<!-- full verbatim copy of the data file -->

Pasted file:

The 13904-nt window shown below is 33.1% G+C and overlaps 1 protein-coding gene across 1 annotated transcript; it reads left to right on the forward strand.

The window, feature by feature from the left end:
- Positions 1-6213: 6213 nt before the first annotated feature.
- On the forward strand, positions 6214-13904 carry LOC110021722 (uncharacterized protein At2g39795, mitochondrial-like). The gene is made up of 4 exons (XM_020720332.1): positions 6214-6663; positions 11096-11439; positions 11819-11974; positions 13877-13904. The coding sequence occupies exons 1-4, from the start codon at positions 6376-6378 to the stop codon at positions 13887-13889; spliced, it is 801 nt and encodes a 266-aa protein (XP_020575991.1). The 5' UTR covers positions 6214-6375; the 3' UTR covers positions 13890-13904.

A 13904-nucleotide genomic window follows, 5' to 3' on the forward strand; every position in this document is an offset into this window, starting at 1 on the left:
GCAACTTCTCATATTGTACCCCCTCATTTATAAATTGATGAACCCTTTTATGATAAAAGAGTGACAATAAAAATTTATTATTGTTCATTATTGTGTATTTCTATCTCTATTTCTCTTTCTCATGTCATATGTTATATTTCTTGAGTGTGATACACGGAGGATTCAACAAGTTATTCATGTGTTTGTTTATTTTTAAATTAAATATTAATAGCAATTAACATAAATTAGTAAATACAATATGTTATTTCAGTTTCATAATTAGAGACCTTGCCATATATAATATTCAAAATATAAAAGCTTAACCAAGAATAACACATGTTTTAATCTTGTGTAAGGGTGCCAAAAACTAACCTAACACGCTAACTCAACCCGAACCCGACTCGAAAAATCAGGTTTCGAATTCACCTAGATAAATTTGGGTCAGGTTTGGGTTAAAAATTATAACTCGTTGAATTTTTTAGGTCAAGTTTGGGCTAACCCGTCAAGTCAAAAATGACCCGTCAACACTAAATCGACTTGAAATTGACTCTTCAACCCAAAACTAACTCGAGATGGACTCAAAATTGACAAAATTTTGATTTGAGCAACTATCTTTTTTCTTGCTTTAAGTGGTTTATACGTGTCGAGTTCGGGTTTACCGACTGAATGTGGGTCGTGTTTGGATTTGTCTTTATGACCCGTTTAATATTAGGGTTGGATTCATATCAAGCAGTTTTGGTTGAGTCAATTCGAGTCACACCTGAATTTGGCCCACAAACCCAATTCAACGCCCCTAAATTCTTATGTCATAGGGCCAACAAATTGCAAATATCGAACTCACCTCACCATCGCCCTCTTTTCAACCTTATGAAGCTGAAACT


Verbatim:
The 13904-nt window shown below is 33.1% G+C and overlaps 1 protein-coding gene across 1 annotated transcript; it reads left to right on the forward strand.

The window, feature by feature from the left end:
- Positions 1-6213: 6213 nt before the first annotated feature.
- On the forward strand, positions 6214-13904 carry LOC110021722 (uncharacterized protein At2g39795, mitochondrial-like). The gene is made up of 4 exons (XM_020720332.1): positions 6214-6663; positions 11096-11439; positions 11819-11974; positions 13877-13904. The coding sequence occupies exons 1-4, from the start codon at positions 6376-6378 to the stop codon at positions 13887-13889; spliced, it is 801 nt and encodes a 266-aa protein (XP_020575991.1). The 5' UTR covers positions 6214-6375; the 3' UTR covers positions 13890-13904.

A 13904-nucleotide genomic window follows, 5' to 3' on the forward strand; every position in this document is an offset into this window, starting at 1 on the left:
GCAACTTCTCATATTGTACCCCCTCATTTATAAATTGATGAACCCTTTTATGATAAAAGAGTGACAATAAAAATTTATTATTGTTCATTATTGTGTATTTCTATCTCTATTTCTCTTTCTCATGTCATATGTTATATTTCTTGAGTGTGATACACGGAGGATTCAACAAGTTATTCATGTGTTTGTTTATTTTTAAATTAAATATTAATAGCAATTAACATAAATTAGTAAATACAATATGTTATTTCAGTTTCATAATTAGAGACCTTGCCATATATAATATTCAAAATATAAAAGCTTAACCAAGAATAACACATGTTTTAATCTTGTGTAAGGGTGCCAAAAACTAACCTAACACGCTAACTCAACCCGAACCCGACTCGAAAAATCAGGTTTCGAATTCACCTAGATAAATTTGGGTCAGGTTTGGGTTAAAAATTATAACTCGTTGAATTTTTTAGGTCAAGTTTGGGCTAACCCGTCAAGTCAAAAATGACCCGTCAACACTAAATCGACTTGAAATTGACTCTTCAACCCAAAACTAACTCGAGATGGACTCAAAATTGACAAAATTTTGATTTGAGCAACTATCTTTTTTCTTGCTTTAAGTGGTTTATACGTGTCGAGTTCGGGTTTACCGACTGAATGTGGGTCGTGTTTGGATTTGTCTTTATGACCCGTTTAATATTAGGGTTGGATTCATATCAAGCAGTTTTGGTTGAGTCAATTCGAGTCACACCTGAATTTGGCCCACAAACCCAATTCAACGCCCCTAAATTCTTATGTCATAGGGCCAACAAATTGCAAATATCGAACTCACCTCACCATCGCCCTCTTTTCAACCTTATGAAGCTGAAACT